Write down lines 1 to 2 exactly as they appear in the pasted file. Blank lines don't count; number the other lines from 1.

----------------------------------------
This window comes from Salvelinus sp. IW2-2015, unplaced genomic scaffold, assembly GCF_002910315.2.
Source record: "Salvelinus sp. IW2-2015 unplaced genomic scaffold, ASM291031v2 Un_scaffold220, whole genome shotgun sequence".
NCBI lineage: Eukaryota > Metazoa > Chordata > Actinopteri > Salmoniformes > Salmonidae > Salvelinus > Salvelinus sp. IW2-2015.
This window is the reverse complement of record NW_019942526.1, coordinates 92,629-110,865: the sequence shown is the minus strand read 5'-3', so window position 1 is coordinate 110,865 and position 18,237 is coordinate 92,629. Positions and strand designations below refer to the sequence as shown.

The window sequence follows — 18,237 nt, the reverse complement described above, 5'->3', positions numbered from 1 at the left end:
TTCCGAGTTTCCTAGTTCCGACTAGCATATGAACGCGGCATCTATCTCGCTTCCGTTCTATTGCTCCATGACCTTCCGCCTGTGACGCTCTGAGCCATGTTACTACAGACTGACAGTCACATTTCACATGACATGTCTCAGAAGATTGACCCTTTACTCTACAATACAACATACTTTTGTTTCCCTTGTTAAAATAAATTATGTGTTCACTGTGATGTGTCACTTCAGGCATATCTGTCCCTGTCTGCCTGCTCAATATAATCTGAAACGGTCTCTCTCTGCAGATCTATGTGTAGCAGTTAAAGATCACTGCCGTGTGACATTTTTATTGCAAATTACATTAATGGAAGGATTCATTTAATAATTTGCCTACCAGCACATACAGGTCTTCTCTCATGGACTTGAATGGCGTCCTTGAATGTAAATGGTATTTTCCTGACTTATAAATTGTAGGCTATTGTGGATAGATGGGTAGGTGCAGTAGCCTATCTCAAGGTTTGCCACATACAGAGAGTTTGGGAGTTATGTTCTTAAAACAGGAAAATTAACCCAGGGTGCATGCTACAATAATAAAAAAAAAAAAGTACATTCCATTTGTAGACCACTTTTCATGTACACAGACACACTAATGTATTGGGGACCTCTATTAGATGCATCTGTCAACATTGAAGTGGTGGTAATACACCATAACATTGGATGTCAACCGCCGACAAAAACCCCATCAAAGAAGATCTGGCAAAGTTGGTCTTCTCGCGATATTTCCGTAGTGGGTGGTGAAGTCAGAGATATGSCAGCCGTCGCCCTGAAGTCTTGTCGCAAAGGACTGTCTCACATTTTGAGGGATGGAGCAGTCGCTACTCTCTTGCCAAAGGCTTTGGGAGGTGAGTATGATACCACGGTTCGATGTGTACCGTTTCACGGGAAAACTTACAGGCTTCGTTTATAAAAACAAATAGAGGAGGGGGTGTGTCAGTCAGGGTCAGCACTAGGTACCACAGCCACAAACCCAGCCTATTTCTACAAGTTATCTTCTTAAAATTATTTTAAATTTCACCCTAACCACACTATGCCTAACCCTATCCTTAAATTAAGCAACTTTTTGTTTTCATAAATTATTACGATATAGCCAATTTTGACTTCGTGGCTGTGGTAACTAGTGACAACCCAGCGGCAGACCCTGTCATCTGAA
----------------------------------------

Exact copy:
This window comes from Salvelinus sp. IW2-2015, unplaced genomic scaffold, assembly GCF_002910315.2.
Source record: "Salvelinus sp. IW2-2015 unplaced genomic scaffold, ASM291031v2 Un_scaffold220, whole genome shotgun sequence".